For Buyers and Sellers – Critical Information
and for Sellers, this will help your home sell faster and for more money.
If you’re like most home sellers, you probably lived in your home for more than 5 years. The longer you live in your home, the more likely it is that there are many minor defects and maintenance items you have overlooked, as well as some major defects that you just did not know about. Virtually every home sale is contingent upon the results of a Buyer ordered home inspection. The home inspector lists all defects, questionable areas, upgrades suggestions, maintenance, repair or replacements they feel are warranted. Now the Buyer is in control of the sale.
When the problems are found by the Home Inspector the buyer may:
1. Terminate the contract
2. Ask for inflated amounts to have the problem fixed
3. Be so alarmed by the defect found, they will terminate the contract without giving you the chance to fix it.
Very often a sale is lost, and the Seller’s Home is back on the market.
The problems are still there and will found again by the next buyer and inspector.
Doing a Pre-Listing Seller’s Inspection makes selling a home easier, and the buyer is so much more comfortable making an offer to buy when they know there are no hidden defects, and they are not going to find a bunch of things they are going to have to fix after they move in.
Why doesn’t every seller do a Pre-Listing Inspection?
Sellers worry that significant damage or defects are found. They will be disappointed, and know that there is money they will have to spend for things they must fix. This is a small price to pay and is a far better situation than thinking they have a contract of sale, and then losing the deal after the Buyer’s Inspection. The Seller now has to start all over trying find a new buyer.
Even in this situation things are not that bad. What will happen is the Sellers Agent can discuss the problems with seller, and together form a plan of action. The seller can determine whether to adjust the price to account for the Buyer correcting the defects, the seller can list the home “AS IS” with full disclosure of inspection report, or the seller can make some or all the repairs that need correcting to expedite the sale. When the Seller corrects the problem areas and calls for a re-inspection of the home. The home inspector should return a clean report that he can then show the Buyer.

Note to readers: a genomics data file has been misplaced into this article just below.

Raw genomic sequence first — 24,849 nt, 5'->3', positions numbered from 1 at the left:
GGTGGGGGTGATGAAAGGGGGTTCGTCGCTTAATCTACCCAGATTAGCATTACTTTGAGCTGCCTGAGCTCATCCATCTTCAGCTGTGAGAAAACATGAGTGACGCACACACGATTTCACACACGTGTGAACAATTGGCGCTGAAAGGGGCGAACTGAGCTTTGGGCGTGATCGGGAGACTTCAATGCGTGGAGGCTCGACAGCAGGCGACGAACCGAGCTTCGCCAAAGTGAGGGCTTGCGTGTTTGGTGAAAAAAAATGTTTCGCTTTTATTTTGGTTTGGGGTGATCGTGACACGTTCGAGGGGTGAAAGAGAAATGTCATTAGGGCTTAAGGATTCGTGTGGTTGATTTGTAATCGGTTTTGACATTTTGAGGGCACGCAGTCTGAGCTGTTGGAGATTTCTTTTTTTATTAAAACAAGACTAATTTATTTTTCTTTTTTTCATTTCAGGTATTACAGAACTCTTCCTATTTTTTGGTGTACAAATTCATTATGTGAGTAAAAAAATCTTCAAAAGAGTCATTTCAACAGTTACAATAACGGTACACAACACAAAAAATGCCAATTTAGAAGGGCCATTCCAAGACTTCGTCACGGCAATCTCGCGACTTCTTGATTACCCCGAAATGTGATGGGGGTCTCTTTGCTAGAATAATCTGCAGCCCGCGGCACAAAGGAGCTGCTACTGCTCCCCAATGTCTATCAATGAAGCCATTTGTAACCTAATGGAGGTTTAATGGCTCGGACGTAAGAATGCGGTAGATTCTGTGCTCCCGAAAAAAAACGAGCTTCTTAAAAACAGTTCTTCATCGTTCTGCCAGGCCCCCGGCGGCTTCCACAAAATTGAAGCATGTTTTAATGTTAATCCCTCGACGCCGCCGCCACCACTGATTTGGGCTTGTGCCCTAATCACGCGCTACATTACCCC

A Buyer is more likely to purchase this home when he sees the Seller has had the home Pre-inspected. The Buyer then sees the report, and he knows that the seller is proud of his home and wants the Buyer to get the most value for his money. If the Seller had done all the repairs and has a clean re-inspection report, the Buyer knows entering into a contract to purchase this home with the confidence that this home versus others is very likely to be defect free. Even if the Seller has not remedied all the defects, the Buyer and Seller can negotiate based with accurate knowledge about what repairs need to be done. The Buyer can choose to trust the seller’s home inspection or can bring in another inspector to verify the findings, but the Seller can be confident the deal should not fall apart.
Below we have listed some of the specific benefits for the buyer and seller.
Fourteen real advantages to the seller:
1) The seller can choose a “qualified” inspector rather than the buyer’s choice of inspector.
2) It might alert the seller of items personal concern, such as radon gas or termites.
3) The seller can be there with the inspector, not done during a buyer’s inspection.
4) The seller can have inspector correct any misstatements in the report beforehand.
5) The seller can set a higher asking price if problems don’t exist or corrected.
6) Find items which can make the home show better.
7) Gives the seller time to make repairs and shop for competitive contractors.
8) The seller can attach repair estimates or paid invoices to the inspection report.
9) Removes the possibility of over-inflated buyer procured estimates.
10) The report provides a third-party, unbiased opinion to offer to potential buyers.
11) A clean home inspection report is a marketing tool.
12) A seller inspection is the ultimate gesture of honesty on the part of the seller.
13) The report might relieve a prospective buyer’s suspicions of problems.
14) The deal is less likely to fall apart because of unexpected inspection problems.
Eight Important Advantages to the home buyer:
1) The inspection is done already.
2) The inspection is paid for by the seller.
3) The report provides a third-party view of the condition of the home prior to making an offer.
4) A seller inspection eliminates surprise defects.
5) Problems are corrected or at least acknowledged prior to making an offer on the home.
6) A seller inspection reduces the need for later re-negotiations.
7) The report might assist in acquiring financing.
8) A seller inspection allows the buyer waiving inspections to sweeten their offer.